Mas Ardi of Museum Tekstil was so kind to arrange it. It just had its soft opening, but is not officially open yet, so an unique opportunity for this batikreporter. The museum is pretty big, the exhibition makes a bend and slight tilt, maybe not the best for everyone. The collection is growing, mostly made from donations and had improved since the start in 2021. Welcomed by Mbak Arum and Mbak Aci, we got a full tour of what was on display, what they hope to add or examine further. Everyone working at the museum is new to Batik, so most info comes from what the donators tell them about the pieces. So mistakes are plenty to be found in the texts. At the display on ‘Batik Belanda’, I explained the name was actually not used for Batiks with an European influence, but for Dutch imitations. Mas Arum said: “Oh, like Vlisco”. I was like, yessss! They said they will change it, but we first will plan an online event in which I can explain more. 
The museum wants to improve quickly. There is also a big wish to collaborate more and continue field-research. It was great to see new produced batiks, examples of the process and videos made together with batikmakers like Kidang Mas. The museum want to play a role in the improvement of Batik. To get in more sustainable and keep it for future generations, as an active craft! Outside the planted natural dye plants and they have a machine to filter the water after dyeing. Their hope is to do all workshops with natural dye. The temporary exhibition, which will be the first exhibition when opened fully, was on Warna Alami, natural dye, but most batiks shown were actually synthetic dyed. Addressing one, a pretend ‘Cinderella’ batik, it was received with shock. I showed the actual old one and it was directly clear this was a newer, synthetic version.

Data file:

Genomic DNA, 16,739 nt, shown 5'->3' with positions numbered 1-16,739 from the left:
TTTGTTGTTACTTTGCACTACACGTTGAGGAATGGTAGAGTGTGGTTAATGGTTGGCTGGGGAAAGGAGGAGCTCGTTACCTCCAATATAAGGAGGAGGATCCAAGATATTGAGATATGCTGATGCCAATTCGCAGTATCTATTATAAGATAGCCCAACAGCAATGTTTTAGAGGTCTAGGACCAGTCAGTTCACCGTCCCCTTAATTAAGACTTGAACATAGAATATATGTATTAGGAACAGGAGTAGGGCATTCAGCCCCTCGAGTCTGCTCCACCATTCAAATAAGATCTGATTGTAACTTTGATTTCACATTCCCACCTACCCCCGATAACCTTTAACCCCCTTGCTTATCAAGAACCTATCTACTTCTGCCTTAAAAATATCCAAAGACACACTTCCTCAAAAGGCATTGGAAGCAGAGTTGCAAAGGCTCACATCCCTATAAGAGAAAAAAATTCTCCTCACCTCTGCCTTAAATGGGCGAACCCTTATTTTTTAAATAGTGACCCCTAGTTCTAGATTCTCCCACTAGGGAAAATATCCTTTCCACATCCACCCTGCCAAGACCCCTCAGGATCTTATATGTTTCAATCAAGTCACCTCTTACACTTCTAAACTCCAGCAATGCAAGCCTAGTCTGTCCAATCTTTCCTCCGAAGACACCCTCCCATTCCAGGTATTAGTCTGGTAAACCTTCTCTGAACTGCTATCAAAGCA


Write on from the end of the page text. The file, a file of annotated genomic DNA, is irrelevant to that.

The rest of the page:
It was great to have a preview of the museum, very happy to connect and hope we can work together in the near future.

Pretend 'Cinderella' (?) from the Museum Batik collection

Batik with 'Cinderella' motif from the Wereldmuseum collection
currently on display in Rotterdam (NL)

With Mbak Arum and Mbak Aci at Museum Batik
Photo from Museum Batik's instagram

Batik Nitik exhibition at Museum Tekstil

Saturday I spend the day with my batiksister Liesna Subianto and her husband. I dressed for the occasion in the kebaya and belt she gifted me from Galeri Liesna and paired it with the Utama pants by Baju by Oniatta. When I come to Mbak Liesna’s house she changed to match more with my outfit.